10 Amazing Scenes That Almost Saved These Movies


Nobody intentionally sets out to make a bad movie, but it invariably does happen from time to time. Whether it's a poor script, sloppy direction, or hammy performances, if all a film's elements aren't working together in unison, something can get derailed and things turn out for the worst.

But even the most terrible movies were made by professional directors, some of whom even have a gem or two on their resumé. This means that even if the final product is awful, there can still be a moment or two of greatness that makes us wonder why the entire movie couldn't be of similar quality. We know films are subjective, but here are 10 Amazing Scenes in Terrible Movies.

Superman Returns (2006)

Leaving the X-Men franchise to bring Superman back to the big screen, director Bryan Singer was looking to craft a love letter to the Richard Donner films he grew up watching. Though the film has a lot of promise and received positive reviews from some critics, it was not exactly a shining moment for the character. Fans took issue with the lack of action and depiction of Superman, which made the movie come off as a dull exercise that struggled to hold our attention. But for one set piece, that wasn't a problem.

Attack of the Clones (2002)

The problems of the Star Wars prequels have been well-documented by now, but even they have their merits. George Lucas showed he still had what it took to create a compelling character moment in Attack of the Clones, when Anakin Skywalker travels back to Tatooine so he can rescue his mother Shmi. Speeding to the Tusken Raider camp where she is being held captive, Anakin watches in horror as his mom dies in his arms - setting off a chain reaction that would lead the young Jedi to Darth Vader.

The scene in question was dark and haunting, a gut-punch that spoke to our basic fears that made Anakin sympathetic. It also had serious implications for Anakin's motivations later on in the trilogy. The scene firmly established that the premonitions he has of his loved ones suffering could come true, setting up his arc and eventual turn in Revenge of the Sith. Even more impressive was Hayden Christensen's performance, as he conveyed so much emotion and inner-turmoil in the brief sequence. His career may have come to a screeching halt after these movies, but he showed he had the capabilities of pulling off strong, mostly dialogue-free moments.

X-Men: The Last Stand (2006)

The film that's accused of derailing one of the most important modern superhero movie franchises, The Last Stand doesn't offer much to recommend to moviegoers. However, its first moments rank among the finest in the whole series. As his wings start to grow back, a child Angel frantically locks himself in the bathroom so he can cut his wings off. Terrified of what might happen to him if his family finds out the truth, Angels worst fears are realized when his father discovers him and says, "Oh God. Not you."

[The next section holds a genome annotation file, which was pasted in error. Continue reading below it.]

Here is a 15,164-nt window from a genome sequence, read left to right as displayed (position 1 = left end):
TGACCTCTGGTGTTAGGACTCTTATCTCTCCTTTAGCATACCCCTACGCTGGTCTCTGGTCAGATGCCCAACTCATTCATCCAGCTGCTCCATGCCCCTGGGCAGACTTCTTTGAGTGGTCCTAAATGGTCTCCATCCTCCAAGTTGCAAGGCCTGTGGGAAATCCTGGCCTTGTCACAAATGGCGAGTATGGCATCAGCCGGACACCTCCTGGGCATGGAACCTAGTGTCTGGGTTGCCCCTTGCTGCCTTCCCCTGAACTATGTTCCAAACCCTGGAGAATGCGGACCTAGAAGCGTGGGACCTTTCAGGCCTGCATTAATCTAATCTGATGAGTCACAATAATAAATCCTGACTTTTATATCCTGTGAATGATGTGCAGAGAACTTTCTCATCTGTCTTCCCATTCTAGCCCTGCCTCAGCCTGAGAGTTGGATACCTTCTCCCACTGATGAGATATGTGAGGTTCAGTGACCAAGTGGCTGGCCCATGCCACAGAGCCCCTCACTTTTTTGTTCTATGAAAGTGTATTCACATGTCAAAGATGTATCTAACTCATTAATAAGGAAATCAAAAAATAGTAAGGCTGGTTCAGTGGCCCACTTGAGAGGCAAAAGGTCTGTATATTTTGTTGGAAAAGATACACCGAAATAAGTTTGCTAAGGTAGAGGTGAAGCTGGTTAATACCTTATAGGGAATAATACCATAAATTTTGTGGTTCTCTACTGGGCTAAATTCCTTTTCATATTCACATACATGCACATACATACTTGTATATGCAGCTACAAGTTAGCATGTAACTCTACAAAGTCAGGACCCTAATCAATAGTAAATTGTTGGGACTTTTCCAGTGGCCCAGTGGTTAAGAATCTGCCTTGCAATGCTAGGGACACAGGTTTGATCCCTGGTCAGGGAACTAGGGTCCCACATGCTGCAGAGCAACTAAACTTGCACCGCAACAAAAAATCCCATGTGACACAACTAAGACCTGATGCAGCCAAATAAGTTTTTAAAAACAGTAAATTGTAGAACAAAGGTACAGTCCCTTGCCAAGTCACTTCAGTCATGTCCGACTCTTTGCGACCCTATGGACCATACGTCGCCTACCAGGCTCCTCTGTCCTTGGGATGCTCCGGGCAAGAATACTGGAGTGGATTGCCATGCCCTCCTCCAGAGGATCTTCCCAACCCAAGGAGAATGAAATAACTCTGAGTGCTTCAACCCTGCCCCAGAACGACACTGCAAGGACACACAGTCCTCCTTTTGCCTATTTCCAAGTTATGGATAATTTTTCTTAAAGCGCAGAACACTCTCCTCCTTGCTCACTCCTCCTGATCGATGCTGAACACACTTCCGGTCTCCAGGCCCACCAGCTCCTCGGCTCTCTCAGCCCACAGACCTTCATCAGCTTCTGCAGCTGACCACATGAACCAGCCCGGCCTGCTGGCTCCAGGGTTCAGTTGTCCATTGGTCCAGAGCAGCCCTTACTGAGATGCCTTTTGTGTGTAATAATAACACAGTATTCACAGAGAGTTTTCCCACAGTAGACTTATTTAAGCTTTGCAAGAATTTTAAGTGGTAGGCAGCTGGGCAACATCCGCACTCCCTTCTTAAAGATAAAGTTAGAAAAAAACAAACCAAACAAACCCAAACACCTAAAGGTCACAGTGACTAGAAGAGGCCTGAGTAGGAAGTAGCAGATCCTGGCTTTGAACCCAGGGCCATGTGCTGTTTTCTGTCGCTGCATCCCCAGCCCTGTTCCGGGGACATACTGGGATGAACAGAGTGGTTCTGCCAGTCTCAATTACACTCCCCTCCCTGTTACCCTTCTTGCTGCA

Die Another Day (2002)

With its extravagant special effects and ridiculous (even for Bond) gadgets like an invisible car, Die Another Day brought Pierce Brosnan's tenure as 007 and the franchise itself to an end. The film was so poorly-received that EON Productions decided a hard reboot led by Daniel Craig was the best way to revive it, but Die Another Day still contributed one of the standout moments in the series' 50+ year history. No matter how you feel about the movie, it's hard to argue against the fencing sequence.

Pitting Bond against Graves in a high-stakes sword fight, the scene is remarkable on many levels. Of particular note is that the battle was done practically, meaning it gave Die Another Day a grittiness the rest of the movie largely lacked. It was fun to watch the actors duel against each other, as they tired and got bloodied up as it went on. The scene felt real and gave the proceedings a true sense of danger. Well-choreographed and serving up the right amount of tension, the fencing bit gave Brosnan's final mission something we'd all remember fondly.

The Matrix Reloaded (2003)

When compared to its groundbreaking predecessor, the first Matrix sequel wasn't quite as revolutionary. Deemed too heady and philosophical for its own right, it sent the blossoming franchise down a dark road that only got worse when Revolutions opened a few months later. The substance of the followups may have been underwhelming for some, but the Wachowskis proved they were still masters of action. No matter which way you look at it, the freeway chase is one of those special movie moments that demanded to be seen on the largest of screens.